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Tourist numbers double in April

Monday 23 May 2022 | Written by Matthew Littlewood | Published in Economy, National

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Tourist numbers double in April
Kia Orana ambassador Nane Teokotai Vainepoto Papa directs a tourist. Photo: CI NEWS/ 21052122

The number of tourists arriving here more than doubled in April compared to March and people in the tourism industry say they’ve noticed the difference.

The number of visitors in the country increased from 3583 in March to 8079 in April, according to Cook Islands Statistics.

In January when the quarantine free travel with New Zealand resumed, there were 3638 visitors and February had 3173.

Tourism Industry Council president and general manager of Muri Beach Club Hotel, Liana Scott said people in the industry really noticed the increase from the second week of April onwards.

“This was clearly evident by shortages in rental vehicles at times, restaurants being full at peak times and massage and beauty treatments being fully booked for some days,” Scott said.

She said accommodation providers were all sitting at different occupancy levels.

“Some smaller places have back to back bookings while others may have bigger gaps. Overall, some of the bigger hotels with more rooms to fill could easily take more customers while others in the high-end category are showing 70 per cent plus.”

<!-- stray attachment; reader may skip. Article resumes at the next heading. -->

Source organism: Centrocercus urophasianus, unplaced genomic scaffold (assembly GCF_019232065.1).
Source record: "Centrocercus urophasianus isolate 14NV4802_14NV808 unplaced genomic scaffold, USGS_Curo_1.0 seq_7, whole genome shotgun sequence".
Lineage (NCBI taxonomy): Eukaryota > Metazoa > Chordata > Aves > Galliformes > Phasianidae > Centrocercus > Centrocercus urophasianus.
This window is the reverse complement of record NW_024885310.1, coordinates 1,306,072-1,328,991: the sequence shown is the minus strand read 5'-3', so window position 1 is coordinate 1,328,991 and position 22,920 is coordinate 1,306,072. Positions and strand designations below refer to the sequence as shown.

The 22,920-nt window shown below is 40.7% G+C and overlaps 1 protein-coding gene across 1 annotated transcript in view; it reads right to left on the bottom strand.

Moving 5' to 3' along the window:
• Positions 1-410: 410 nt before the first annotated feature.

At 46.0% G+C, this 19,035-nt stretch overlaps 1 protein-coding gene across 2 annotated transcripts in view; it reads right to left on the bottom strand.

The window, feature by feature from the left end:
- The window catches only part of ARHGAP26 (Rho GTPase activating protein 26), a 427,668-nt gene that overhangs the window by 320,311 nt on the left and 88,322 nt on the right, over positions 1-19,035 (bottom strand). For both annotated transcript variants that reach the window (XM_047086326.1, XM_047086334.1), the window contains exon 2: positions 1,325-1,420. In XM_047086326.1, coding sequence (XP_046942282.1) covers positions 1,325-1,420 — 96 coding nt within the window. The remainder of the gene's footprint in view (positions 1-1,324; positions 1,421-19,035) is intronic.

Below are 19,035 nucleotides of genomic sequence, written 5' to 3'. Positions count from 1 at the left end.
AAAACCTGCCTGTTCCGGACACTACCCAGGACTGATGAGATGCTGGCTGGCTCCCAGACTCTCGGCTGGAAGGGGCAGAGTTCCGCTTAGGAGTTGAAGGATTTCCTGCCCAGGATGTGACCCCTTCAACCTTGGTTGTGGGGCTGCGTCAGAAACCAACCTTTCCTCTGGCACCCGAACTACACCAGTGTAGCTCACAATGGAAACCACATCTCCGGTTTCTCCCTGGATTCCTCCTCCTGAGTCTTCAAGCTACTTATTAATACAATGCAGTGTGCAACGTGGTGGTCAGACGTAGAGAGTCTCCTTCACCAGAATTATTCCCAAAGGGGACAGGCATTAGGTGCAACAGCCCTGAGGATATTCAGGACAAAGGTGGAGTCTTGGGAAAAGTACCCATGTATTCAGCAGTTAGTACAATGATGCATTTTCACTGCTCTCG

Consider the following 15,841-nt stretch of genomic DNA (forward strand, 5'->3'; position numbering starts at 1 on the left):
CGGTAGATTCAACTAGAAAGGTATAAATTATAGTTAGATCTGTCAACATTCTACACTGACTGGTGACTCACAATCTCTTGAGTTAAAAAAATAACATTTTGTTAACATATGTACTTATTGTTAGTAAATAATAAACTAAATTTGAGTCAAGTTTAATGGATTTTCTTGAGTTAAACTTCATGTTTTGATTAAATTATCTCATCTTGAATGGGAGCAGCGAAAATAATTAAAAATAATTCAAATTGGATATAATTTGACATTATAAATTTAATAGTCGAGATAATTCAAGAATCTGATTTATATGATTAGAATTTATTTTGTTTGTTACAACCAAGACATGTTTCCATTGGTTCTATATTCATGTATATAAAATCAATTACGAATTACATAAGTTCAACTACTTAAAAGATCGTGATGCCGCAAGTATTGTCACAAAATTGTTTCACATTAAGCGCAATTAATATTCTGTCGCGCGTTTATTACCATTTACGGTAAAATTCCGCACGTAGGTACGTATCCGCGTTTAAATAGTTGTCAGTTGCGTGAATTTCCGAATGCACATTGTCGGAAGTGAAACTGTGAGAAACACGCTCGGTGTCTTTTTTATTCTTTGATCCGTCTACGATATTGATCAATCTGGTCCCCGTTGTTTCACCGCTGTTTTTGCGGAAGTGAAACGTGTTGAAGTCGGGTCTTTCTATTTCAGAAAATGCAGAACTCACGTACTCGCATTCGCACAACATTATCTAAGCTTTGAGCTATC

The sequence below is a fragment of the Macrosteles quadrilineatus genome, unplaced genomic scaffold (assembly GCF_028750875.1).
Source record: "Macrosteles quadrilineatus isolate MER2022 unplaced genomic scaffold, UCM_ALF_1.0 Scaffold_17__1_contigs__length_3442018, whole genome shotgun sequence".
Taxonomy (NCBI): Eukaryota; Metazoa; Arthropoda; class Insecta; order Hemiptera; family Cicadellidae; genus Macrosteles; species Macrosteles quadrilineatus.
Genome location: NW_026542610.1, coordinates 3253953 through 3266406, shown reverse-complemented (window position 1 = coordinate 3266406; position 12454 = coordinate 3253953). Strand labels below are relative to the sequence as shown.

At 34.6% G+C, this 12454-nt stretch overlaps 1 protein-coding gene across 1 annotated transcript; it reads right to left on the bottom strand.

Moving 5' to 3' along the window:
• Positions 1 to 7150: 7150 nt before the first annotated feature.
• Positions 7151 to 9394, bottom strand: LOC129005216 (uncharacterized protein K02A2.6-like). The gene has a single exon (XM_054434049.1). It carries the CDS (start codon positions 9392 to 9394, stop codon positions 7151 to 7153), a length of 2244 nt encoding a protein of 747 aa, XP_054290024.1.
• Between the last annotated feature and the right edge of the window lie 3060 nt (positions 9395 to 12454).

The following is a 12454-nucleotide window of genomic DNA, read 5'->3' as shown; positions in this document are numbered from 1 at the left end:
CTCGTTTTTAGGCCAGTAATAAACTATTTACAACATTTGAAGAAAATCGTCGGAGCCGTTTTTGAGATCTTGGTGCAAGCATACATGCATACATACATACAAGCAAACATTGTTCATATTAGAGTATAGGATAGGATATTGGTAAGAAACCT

Graeme West, general manager of the Cook Islands Tourism Corporation for Australasia, forecast the Cook Islands to reach two-thirds of 2019 numbers in the coming months. In 2019, 171,550 tourists visited the country.

West shared his findings in mid-April at the Cook Islands Tourism Corporation’s first Global Breakfast Update of 2022 and predicted around 8000 tourists in April, 8000 in May, 9000 in June and 12,500 in July.

Scott said the stats were very important for all sorts of reasons which included planning.

She said the industry was ready for 12,500 tourists in July.

“By that time most of the staffing shortages should be well and truly sorted.

“What is difficult at times is ensuring sufficient produce, particularly local produce able to cover those sorts of numbers.”

West told Cook Islands News in April: “It’s easy to look and go we’re only doing two-thirds of what we were doing but that’s comparing to our very best year of 2019. If you go back to 2015, we’re back to those kinds of levels, so it’s not bad at all.”

“Fiji is still down around 40 per cent, so we are at least punching and holding our weight.”